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Confidence in the civil construction industry in the fourth quarter plunged to its second lowest level in more than four years. The FNB Bureau for Economic Research (BER) civil confidence index for the fourth quarter, released on Tuesday, revealed that confidence in the industry slumped by 17 index points to a level of 35 on a 100-point scale in the fourth quarter after cumulatively rising by 24 index points in the second and third quarters. The index was at a level of 28 in the first quarter of this year, its lowest level since the beginning of 2012. The lower confidence was attributed to deteriorating growth in construction activity and keener competition. Jason Muscat, a senior economic analyst at FNB, said this was a perfect storm, with the weaker activity and increased tendering price competition taking its toll on profitability.
“In fact, the index measuring profitability declined to its lowest level in two years,” he said. Muscat added the survey results confirmed what they had suspected for a while - that the civil construction sector remained under pressure. Llewellyn Lewis, the principal consultant at BMI-Building Research Strategy Consulting, said indexes were generally based on the opinions of people and he analysed the numbers. Lewis stressed construction industry activity was not derived from their confidence but the industry’s share of gross domestic product (GDP), gross fixed capital formation and plans in the pipeline. “To me it’s actually the confidence indicator behind the actual activity. It’s not about forecasting activity but a retrospective look that discounts everything they are thinking,” he said. Lewis said the outlook was for the construction sector to remain flat until 2020, with residential slightly up, non-residential slightly down and general building flat.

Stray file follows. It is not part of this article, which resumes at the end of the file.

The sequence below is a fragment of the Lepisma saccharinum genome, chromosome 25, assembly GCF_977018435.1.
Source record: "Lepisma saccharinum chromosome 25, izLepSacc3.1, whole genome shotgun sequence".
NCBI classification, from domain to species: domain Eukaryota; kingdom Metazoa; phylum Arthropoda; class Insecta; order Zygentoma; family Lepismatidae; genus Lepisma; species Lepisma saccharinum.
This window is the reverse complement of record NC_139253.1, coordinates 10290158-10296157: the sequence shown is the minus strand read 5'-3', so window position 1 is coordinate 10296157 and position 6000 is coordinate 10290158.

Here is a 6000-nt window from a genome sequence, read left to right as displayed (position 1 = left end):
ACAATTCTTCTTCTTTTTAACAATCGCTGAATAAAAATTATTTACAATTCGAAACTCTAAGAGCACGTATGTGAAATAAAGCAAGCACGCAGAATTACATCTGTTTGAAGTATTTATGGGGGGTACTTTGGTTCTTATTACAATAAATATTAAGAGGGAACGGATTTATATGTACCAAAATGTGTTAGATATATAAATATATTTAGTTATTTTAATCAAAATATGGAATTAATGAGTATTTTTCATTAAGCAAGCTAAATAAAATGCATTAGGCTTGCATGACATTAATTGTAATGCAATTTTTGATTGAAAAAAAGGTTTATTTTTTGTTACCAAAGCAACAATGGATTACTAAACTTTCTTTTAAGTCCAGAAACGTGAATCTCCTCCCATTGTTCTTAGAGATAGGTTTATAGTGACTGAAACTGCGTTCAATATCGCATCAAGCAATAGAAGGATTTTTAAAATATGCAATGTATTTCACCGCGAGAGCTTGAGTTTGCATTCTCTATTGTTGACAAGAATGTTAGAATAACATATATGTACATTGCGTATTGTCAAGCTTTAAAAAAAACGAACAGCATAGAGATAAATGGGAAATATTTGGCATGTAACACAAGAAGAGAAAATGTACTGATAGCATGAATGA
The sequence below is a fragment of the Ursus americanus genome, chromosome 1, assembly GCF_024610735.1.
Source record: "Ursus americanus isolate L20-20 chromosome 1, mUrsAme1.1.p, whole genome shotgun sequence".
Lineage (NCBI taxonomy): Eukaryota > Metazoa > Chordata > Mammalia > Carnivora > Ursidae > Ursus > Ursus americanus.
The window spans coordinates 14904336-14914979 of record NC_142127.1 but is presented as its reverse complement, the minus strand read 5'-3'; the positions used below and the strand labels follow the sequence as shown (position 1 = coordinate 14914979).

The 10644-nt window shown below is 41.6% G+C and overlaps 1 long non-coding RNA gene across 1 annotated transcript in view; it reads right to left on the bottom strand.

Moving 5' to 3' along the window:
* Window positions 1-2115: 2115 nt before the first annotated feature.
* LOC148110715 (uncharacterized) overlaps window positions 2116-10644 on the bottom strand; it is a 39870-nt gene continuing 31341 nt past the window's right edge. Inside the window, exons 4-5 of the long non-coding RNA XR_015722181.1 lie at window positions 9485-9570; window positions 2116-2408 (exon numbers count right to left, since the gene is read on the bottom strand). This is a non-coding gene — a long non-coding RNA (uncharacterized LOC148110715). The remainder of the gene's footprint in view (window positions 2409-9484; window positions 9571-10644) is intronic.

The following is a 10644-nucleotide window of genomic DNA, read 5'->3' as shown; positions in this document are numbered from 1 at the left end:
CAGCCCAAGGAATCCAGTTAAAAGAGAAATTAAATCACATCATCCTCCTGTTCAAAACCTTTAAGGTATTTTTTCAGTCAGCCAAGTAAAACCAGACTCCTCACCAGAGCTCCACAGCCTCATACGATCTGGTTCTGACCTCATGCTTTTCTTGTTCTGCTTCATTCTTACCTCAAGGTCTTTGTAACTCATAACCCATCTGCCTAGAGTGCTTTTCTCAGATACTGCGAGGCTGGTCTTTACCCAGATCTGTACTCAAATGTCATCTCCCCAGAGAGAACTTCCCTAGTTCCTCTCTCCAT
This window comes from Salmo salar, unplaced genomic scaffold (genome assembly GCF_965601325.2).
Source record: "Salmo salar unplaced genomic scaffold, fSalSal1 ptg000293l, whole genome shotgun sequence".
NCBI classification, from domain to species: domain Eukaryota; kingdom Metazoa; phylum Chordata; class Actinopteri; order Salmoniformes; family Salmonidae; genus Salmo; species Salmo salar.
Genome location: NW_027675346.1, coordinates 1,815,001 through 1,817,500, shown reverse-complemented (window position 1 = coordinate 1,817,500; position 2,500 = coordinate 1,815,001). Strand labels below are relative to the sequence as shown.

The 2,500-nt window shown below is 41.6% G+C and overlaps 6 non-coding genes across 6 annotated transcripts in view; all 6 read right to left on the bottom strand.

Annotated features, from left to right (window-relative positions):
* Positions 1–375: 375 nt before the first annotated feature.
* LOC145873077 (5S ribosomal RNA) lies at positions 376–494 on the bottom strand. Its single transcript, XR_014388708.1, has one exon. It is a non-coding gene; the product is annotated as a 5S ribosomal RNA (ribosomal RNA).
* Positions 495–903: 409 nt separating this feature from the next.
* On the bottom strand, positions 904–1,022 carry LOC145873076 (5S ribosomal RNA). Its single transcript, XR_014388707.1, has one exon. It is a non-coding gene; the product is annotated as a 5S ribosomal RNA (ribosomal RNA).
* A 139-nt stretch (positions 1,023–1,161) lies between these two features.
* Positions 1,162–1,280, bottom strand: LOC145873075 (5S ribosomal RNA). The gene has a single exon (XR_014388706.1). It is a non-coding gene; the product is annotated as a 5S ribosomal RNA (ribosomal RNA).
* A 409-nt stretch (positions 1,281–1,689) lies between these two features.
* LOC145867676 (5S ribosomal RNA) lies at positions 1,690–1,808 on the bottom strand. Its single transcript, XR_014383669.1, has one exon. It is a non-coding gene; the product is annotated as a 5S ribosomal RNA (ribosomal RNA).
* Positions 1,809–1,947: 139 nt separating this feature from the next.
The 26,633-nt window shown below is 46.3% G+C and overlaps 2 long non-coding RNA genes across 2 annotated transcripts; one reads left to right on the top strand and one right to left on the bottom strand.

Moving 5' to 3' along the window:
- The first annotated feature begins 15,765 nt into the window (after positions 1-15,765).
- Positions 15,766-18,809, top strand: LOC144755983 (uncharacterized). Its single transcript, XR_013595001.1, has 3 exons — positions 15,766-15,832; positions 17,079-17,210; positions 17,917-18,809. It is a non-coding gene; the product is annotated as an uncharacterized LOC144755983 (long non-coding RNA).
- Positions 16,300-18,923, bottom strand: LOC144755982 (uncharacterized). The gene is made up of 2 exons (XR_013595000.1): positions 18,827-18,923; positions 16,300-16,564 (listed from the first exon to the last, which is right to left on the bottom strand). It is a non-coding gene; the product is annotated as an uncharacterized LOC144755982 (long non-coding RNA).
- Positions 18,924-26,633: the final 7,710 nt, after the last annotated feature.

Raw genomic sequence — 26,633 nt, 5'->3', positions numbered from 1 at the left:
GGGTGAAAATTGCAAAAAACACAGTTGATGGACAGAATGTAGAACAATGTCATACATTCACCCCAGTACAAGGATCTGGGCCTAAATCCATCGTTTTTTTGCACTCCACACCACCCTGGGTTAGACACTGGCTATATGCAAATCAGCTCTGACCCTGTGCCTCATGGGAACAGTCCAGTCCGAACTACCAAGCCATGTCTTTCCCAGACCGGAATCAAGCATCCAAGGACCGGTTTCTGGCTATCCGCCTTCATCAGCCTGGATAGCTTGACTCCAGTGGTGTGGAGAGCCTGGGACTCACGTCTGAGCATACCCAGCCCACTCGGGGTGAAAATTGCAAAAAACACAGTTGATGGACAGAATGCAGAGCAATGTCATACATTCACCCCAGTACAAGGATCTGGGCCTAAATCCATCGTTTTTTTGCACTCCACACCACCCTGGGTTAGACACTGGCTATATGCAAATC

He said the industry was back to the new normal from the period 1993 to 2002, which was followed by the upswing to 2008 and then the downswing to 2012. Lewis questioned how bad it was for construction firms, stressing the new normal for the construction industry was that it was worth R50 billion in 2000 and was now worth R400 billion, which included a bit of inflation. “I’m a perennial optimist but if you look at the signals they are negative because of corruption. In a turbulent and chaotic situation, what do you expect people to be? Positive?” According to Statistics SA, annual growth in the real value of construction works contracted by 1.5 percent in the third quarter after declining by 0.3 percent in the second quarter. A large part of the weaker demand stemmed from a drop in government capital expenditure because of mounting fiscal pressures.
Muscat said the slowdown in government investment was unlikely to be a short-term phenomenon despite the government’s recent commitment to invest more than R900 billion in infrastructure over the next three years.